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    My JJJ class does randori at the end of every class. Not sure how 'alive' that is, but it feels pretty robust to me. Typically start off class with two or three compliant tachi waza throws, then compliant (which leads into non-compliant) ne waza, then either five, 3 minute randori sessions, or three, 5 minutes randori sessions. Randori typically starts from the standing and goes to the ground naturally and finishes, but you can do whatever you and your partner want to do (all standing, all rolling, start in clinch, start apart, start apart and allow strikes, etc).

  8. #68

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    Quote Originally Posted by daishi View Post
    My JJJ class does randori at the end of every class. Not sure how 'alive' that is, but it feels pretty robust to me. Typically start off class with two or three compliant tachi waza throws, then compliant (which leads into non-compliant) ne waza, then either five, 3 minute randori sessions, or three, 5 minutes randori sessions. Randori typically starts from the standing and goes to the ground naturally and finishes, but you can do whatever you and your partner want to do (all standing, all rolling, start in clinch, start apart, start apart and allow strikes, etc).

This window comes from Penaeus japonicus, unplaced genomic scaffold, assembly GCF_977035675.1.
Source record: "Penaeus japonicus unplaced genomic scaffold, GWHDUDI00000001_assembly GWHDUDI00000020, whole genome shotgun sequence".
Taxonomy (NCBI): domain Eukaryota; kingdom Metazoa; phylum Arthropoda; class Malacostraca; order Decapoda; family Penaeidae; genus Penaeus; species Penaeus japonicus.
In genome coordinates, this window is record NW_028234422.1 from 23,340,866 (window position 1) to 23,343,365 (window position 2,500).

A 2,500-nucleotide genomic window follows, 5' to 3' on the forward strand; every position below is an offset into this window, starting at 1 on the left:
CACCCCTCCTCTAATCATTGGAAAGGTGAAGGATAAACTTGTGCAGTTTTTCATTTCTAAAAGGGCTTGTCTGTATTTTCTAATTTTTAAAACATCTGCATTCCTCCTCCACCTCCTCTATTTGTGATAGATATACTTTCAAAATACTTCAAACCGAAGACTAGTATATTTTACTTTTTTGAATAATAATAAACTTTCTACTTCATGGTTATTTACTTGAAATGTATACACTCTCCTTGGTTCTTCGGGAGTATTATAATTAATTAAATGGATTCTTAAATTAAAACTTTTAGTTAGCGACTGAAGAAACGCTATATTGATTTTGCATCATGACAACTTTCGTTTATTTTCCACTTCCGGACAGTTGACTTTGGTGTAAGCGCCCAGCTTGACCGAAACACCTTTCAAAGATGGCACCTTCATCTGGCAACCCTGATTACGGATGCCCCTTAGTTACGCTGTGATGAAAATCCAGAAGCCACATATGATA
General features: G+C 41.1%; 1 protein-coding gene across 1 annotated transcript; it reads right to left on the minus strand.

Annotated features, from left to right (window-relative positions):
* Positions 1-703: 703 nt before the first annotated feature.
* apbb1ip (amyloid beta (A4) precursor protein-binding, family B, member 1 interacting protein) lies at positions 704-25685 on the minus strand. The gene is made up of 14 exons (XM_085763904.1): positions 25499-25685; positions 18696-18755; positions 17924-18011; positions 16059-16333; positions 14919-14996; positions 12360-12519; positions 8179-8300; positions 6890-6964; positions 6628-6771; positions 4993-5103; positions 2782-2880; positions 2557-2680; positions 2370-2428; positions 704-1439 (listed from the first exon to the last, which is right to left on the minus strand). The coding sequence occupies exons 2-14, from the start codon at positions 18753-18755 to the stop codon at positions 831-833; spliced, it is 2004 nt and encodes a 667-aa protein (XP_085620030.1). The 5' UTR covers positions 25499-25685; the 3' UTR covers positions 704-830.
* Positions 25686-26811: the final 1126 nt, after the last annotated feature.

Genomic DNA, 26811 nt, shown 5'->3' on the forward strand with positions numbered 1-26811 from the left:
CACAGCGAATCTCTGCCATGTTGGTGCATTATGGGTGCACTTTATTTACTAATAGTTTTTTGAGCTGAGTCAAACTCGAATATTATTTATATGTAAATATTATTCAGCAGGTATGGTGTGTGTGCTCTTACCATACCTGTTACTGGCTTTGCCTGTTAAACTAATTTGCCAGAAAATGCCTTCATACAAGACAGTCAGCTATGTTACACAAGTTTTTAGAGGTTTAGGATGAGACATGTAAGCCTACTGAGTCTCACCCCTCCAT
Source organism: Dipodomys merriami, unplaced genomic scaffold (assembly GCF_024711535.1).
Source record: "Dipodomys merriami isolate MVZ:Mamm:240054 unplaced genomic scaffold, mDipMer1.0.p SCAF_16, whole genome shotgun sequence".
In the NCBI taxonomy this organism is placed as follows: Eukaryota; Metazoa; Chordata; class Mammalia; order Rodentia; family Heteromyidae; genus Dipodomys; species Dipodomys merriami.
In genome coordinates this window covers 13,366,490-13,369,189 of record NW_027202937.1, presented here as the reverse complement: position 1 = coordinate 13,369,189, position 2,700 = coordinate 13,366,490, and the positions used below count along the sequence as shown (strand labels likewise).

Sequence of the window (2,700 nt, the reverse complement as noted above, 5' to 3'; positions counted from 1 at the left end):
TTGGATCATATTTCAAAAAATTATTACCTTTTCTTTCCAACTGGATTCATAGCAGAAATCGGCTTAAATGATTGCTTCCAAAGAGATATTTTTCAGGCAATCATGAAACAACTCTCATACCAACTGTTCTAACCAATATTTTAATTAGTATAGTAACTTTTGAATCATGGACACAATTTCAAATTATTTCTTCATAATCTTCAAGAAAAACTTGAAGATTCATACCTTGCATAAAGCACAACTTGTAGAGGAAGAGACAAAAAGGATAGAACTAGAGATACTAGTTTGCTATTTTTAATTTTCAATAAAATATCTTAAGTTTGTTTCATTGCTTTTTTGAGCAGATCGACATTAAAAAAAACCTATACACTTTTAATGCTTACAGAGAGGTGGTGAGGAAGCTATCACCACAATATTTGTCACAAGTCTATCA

Seems legit. Better than most Buj and aiki dojo.

  9. #69
    My dog is cuter and smarter than yours. Join us... or die
    BKR's Avatar
    Join Date
    Jun 2009
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    Quote Originally Posted by cualltaigh View Post
    Yes, according to the Kodokan website. Some elements of the Nage-no-kata form part of the examination for shodan but the full kata only forms part of the syllabus for Nidan and up.
    I guess that's why I did the whole nage no kata for shodan, both uke and tori. The kodokan has it's standards, some organizations have higher standards, not very many have lower.
    Falling for Judo since 1980

    "You are wrong. Why? Because you move like a pregnant yak and talk like a spazzing 'I train UFC' noob." -DCS

  10. #70
    My dog is cuter and smarter than yours. Join us... or die
    BKR's Avatar
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    Quote Originally Posted by cualltaigh View Post
    You didn't but you offered kime no kata as a counter to my assertion that his innovation was to discard techniques that couldn't be trained alive. And whilst I concede that the kata contain non-randoriable (sic) techniques , I would argue that they are part of the syllabus due to political concessions made by Kano to further his school rather than a part of his innovations of the martial art.

    Hence why you could conceivably train in Judo for thirty years and be a graded fourth Dan without ever having to have trained kime no kata.
    If I ever grade for yondan, I won't have to do Kime No kata. I suppose I could if I wanted to, but Nage No Kata, Katame No Kata, and my choice of another kata. I'd probably do Ju No Kata or Goshin Jutsu. Jun No Kata is a lot less painful, though.

    Ben
    Falling for Judo since 1980

    "You are wrong. Why? Because you move like a pregnant yak and talk like a spazzing 'I train UFC' noob." -DCS